Sam Raimi returns to the horror genre with Drag Me to Hell, a demonic scare-fest with gags, spooks, and old school monsters. This marks the first time the director, now a household name through his Spider-Man films, has stepped back into the genre since making the cult classic favorite Evil Dead films. Dread Central was invited to attend a rather exclusive set visit to witness some of the filming of the big climactic scene, and I considered myself lucky to have been able to attend!
The film is a fairly simple cautionary tale about a young woman who makes an unfortunately poor moral decision and pays one hell of a price. Alison Lohman, playing the lead character, explained it to us, “I play Christine Brown; she’s a loan officer, and she has to make this very fateful decision at her bank. This old elderly woman comes in who wants an extension on her loan. Her house is foreclosing on her. In any normal situation I would have given her the extension, but I wanted to get this promotion from my manager, and I choose not to give it her. So, she puts a curse on me.”
Those involved were a little mum about the exact nature of the gags and spooks that occur as part of this curse, except that the whole thing reaches a climax in a grand séance scene. This is what we were allowed to step into and partially observe. The showdown is set in the Doheny Mansion of Pasadena and uses the historic building for exterior shots. The room we visited was on a lot miles away from the landmark, a beautiful illusion created on a gigantic concrete soundstage. To call this structure simply a “room” does it a great disservice as it truly was a remarkable bit of set design that was gorgeous to behold. “They actually did the whole set from zero to fully dressed in nine weeks,” production designer Steve Saklad explained to us. “At its most active, we had a crew of seventy-five carpenters, painters, and riggers all working at the same time. We had planned this set from the very beginning of the movie.”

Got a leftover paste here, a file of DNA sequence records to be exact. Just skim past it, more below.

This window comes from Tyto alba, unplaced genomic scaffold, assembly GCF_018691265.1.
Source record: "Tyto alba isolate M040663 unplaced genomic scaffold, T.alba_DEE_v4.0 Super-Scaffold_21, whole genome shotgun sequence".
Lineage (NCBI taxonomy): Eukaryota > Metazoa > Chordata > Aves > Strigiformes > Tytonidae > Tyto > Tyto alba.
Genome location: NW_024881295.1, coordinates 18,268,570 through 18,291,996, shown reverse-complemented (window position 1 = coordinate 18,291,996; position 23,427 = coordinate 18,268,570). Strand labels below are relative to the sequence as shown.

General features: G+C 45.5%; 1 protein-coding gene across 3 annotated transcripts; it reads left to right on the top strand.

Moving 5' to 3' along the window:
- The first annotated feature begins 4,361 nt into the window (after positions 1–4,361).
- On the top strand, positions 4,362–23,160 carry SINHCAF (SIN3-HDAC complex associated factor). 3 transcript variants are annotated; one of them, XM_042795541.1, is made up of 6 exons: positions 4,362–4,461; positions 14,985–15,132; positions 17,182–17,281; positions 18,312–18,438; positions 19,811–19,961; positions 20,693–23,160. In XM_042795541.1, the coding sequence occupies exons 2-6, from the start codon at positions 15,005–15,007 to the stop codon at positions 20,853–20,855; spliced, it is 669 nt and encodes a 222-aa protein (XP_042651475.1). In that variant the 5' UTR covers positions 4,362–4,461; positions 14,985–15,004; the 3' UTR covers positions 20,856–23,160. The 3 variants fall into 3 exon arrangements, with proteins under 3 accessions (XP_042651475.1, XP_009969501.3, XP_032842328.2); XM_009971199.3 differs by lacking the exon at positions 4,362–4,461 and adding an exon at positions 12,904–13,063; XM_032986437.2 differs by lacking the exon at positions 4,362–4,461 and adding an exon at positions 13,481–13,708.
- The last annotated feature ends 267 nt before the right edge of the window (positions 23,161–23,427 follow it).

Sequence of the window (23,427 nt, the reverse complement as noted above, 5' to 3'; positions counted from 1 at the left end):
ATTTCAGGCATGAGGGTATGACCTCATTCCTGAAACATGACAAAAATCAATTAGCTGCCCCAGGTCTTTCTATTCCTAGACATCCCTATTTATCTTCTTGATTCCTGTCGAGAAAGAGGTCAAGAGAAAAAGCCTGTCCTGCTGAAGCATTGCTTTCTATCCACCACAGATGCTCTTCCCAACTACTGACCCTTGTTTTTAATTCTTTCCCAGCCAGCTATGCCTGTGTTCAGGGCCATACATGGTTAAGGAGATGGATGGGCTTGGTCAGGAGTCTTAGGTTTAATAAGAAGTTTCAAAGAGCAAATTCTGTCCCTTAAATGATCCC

The mansion is owned in the film by the medium Shaun San Dena (played by the charismatic Adriana Barraza), a woman who also has some experience with the demon haunting the young Alison Lohman and tries to help fight the curse. Steve went on to describe some of the room, and its architectural influences, by also describing some of Shaun San Dena’s past. “Her husband, who was from Cordova, Spain, gave us a way to bring the Moorish marriage of Eastern and Western architectures into one room. There are Moorish designs in the window glass; on the floor there is a giant Moorish star. There are some scenes from high overhead that look down at the floor, and we see this grand sort of sunburst, a Moorish design. We’ve also mixed in French influences and Turkish influences to be this bridge across cultures. This one room is supposed to be built over the intersection of all of these supernatural forces.”
He follows this up by describing the scene itself. “This is the room in which our seer has led this séance, where this sort of grand finale scene of the movie takes place. We’ve seen the exterior of this house, which is a real location, the Doheny Mansion down by UFC. That’s the exterior, and we shot some shots in that interior. The story involves the Shaun San Dena character 40 years ago, having had a trauma happen in this room. She’s closed the room off and has never gone into it again for 40 years. Now she’s coming to grips with her last chance to vanquish the evil demon in the movie. She raises the spirit of the demon, and she tries to vanquish it again. Terrible things happen, though I won’t go into what they are!”
Check out our latest images from the film below.
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